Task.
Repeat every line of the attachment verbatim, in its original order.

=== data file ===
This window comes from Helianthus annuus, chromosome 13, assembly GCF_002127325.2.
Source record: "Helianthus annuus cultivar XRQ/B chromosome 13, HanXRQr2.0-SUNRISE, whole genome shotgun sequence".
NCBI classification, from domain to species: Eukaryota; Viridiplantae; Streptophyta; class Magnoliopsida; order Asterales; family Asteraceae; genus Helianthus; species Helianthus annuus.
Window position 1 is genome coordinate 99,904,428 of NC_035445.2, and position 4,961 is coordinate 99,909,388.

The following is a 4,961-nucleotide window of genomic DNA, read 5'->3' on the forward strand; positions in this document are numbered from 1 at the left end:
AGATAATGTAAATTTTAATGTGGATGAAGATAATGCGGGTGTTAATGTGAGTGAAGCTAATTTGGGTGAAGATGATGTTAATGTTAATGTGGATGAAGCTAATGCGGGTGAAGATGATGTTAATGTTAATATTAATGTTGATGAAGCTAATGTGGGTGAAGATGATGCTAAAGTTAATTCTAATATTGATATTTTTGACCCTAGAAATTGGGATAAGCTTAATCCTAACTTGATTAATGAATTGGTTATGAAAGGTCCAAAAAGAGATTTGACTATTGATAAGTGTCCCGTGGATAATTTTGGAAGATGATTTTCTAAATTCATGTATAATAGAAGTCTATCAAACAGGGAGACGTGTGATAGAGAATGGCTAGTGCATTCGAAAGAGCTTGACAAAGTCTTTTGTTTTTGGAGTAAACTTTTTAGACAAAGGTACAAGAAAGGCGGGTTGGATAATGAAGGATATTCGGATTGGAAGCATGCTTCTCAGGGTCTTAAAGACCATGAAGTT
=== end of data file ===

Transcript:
This window comes from Helianthus annuus, chromosome 13, assembly GCF_002127325.2.
Source record: "Helianthus annuus cultivar XRQ/B chromosome 13, HanXRQr2.0-SUNRISE, whole genome shotgun sequence".
NCBI classification, from domain to species: Eukaryota; Viridiplantae; Streptophyta; class Magnoliopsida; order Asterales; family Asteraceae; genus Helianthus; species Helianthus annuus.
Window position 1 is genome coordinate 99,904,428 of NC_035445.2, and position 4,961 is coordinate 99,909,388.

The following is a 4,961-nucleotide window of genomic DNA, read 5'->3' on the forward strand; positions in this document are numbered from 1 at the left end:
AGATAATGTAAATTTTAATGTGGATGAAGATAATGCGGGTGTTAATGTGAGTGAAGCTAATTTGGGTGAAGATGATGTTAATGTTAATGTGGATGAAGCTAATGCGGGTGAAGATGATGTTAATGTTAATATTAATGTTGATGAAGCTAATGTGGGTGAAGATGATGCTAAAGTTAATTCTAATATTGATATTTTTGACCCTAGAAATTGGGATAAGCTTAATCCTAACTTGATTAATGAATTGGTTATGAAAGGTCCAAAAAGAGATTTGACTATTGATAAGTGTCCCGTGGATAATTTTGGAAGATGATTTTCTAAATTCATGTATAATAGAAGTCTATCAAACAGGGAGACGTGTGATAGAGAATGGCTAGTGCATTCGAAAGAGCTTGACAAAGTCTTTTGTTTTTGGAGTAAACTTTTTAGACAAAGGTACAAGAAAGGCGGGTTGGATAATGAAGGATATTCGGATTGGAAGCATGCTTCTCAGGGTCTTAAAGACCATGAAGTT